by Tracy Collingwood, '94
“Things are different this time.” These words have been used in many contexts, including the ever-changing employment market and current economy. In the case of career planning, this saying seems to be true as well.
The notion of holding a job for life no longer exists. Organizations need to be flexible and nimble, employees are expected to change along with the organization and its operating environment, job security is ambiguous, and companies are no longer stable entities due to increasing mergers and acquisitions resulting from increased global competition.
In this environment, employees need to be better prepared for change. Creating an effective strategy for your job search or career management involves
following a logical process.
- DO YOUR RESEARCH: Whether you are seeking a job or changing careers, research is critical. One must figure out where the jobs are, who is hiring, and what the prospects are for the future of that job/company.
- CONDUCT A SELF ASSESSMENT: Since low job satisfaction levels typically involve a mismatch between the person and the position, it is essential that you conduct an honest self assessment. Be sure to consider your interests, abilities, values and personality. You need to figure out what you are good at and what is stopping you from enhancing your current position.
- GENERATE LEADS AND NETWORK: Next in line would be to develop a plan to market your skill set and generate leads. The most commonly perceived way of marketing yourself is the résumé, but other tactics such as writing a persuasive cover letter, building a contact base and networking are also effective.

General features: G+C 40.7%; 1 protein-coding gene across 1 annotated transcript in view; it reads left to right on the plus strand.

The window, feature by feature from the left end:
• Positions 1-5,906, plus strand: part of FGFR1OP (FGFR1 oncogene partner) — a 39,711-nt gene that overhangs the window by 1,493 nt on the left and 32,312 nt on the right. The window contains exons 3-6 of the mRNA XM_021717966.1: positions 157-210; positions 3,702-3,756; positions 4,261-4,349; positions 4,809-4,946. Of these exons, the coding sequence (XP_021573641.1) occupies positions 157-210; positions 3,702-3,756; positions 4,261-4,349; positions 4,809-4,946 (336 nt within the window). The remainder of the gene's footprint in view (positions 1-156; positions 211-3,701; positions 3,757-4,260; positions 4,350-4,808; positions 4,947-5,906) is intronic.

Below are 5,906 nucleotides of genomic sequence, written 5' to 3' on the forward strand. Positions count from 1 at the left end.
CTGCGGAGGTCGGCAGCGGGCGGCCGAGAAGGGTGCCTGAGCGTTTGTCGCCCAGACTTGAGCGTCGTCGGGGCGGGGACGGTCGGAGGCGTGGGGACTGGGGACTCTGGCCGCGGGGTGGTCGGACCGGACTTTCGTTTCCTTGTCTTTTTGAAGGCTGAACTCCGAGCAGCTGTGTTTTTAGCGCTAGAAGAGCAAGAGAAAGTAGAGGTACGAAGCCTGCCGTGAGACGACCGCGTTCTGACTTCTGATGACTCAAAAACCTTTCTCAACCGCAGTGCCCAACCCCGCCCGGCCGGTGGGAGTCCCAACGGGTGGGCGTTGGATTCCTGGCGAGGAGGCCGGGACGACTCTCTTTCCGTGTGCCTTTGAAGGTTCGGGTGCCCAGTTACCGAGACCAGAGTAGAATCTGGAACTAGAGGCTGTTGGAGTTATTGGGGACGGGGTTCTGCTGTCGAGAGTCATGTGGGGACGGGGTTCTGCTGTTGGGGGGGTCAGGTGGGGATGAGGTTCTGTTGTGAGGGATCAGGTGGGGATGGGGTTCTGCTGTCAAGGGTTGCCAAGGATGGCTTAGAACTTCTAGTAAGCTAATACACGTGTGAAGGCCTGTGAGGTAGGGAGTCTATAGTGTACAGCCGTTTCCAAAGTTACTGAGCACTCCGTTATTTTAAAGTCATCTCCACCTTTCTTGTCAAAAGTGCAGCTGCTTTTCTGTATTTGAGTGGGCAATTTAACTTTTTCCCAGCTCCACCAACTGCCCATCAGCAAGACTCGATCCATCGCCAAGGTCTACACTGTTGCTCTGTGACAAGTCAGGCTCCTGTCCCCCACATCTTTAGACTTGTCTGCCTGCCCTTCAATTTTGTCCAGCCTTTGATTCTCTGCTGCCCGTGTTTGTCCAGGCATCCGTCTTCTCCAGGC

- PREPARE FOR YOUR INTERVIEW: The interview is the last step of the hiring process and the most important. It offers you and the employer the opportunity to meet one another, exchange ideas and information, and come to tentative conclusions about “hiring” one another.
As more people enter the job search market and do so with more frequency, it is essential for job seekers to circumvent the traditional search avenues in order to gain an edge. The person who can network their way to a decision maker has the best chances of landing even the most highly sought after position. Once in the job, you must start the cycle once again of adapting to your new environment and continually improving yourself by adding new skills and qualifications.
If you need assistance developing your career strategy, contact the Career Development Office at (716) 673-3327 or schedule an appointment at www.fredonia.edu/cdo/alumniappt.asp. We start with an in-depth conversation with you, either in person or by phone, arranged by appointment. Remember, our relationship with all of our alumni continues as long as you need it – and at no cost – no matter what stage of your career.
Tracy Collingwood is the Interim Director of the Career Development Office.
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